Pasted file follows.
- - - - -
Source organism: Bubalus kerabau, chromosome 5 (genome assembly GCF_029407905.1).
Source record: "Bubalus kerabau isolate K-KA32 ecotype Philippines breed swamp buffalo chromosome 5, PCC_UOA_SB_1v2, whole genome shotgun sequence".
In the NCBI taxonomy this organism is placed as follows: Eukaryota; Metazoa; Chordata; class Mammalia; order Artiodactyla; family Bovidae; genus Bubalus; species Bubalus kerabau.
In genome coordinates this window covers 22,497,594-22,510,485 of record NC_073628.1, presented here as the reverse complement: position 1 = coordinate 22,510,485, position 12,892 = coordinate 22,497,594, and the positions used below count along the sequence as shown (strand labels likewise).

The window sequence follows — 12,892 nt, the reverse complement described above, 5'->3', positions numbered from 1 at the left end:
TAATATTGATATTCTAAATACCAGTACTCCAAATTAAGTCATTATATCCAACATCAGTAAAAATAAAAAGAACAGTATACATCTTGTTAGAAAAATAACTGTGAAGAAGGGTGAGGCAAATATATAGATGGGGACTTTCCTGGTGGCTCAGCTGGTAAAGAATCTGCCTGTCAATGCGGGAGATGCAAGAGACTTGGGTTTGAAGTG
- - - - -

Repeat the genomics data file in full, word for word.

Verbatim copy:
Source organism: Bubalus kerabau, chromosome 5 (genome assembly GCF_029407905.1).
Source record: "Bubalus kerabau isolate K-KA32 ecotype Philippines breed swamp buffalo chromosome 5, PCC_UOA_SB_1v2, whole genome shotgun sequence".
In the NCBI taxonomy this organism is placed as follows: Eukaryota; Metazoa; Chordata; class Mammalia; order Artiodactyla; family Bovidae; genus Bubalus; species Bubalus kerabau.
In genome coordinates this window covers 22,497,594-22,510,485 of record NC_073628.1, presented here as the reverse complement: position 1 = coordinate 22,510,485, position 12,892 = coordinate 22,497,594, and the positions used below count along the sequence as shown (strand labels likewise).

The window sequence follows — 12,892 nt, the reverse complement described above, 5'->3', positions numbered from 1 at the left end:
TAATATTGATATTCTAAATACCAGTACTCCAAATTAAGTCATTATATCCAACATCAGTAAAAATAAAAAGAACAGTATACATCTTGTTAGAAAAATAACTGTGAAGAAGGGTGAGGCAAATATATAGATGGGGACTTTCCTGGTGGCTCAGCTGGTAAAGAATCTGCCTGTCAATGCGGGAGATGCAAGAGACTTGGGTTTGAAGTG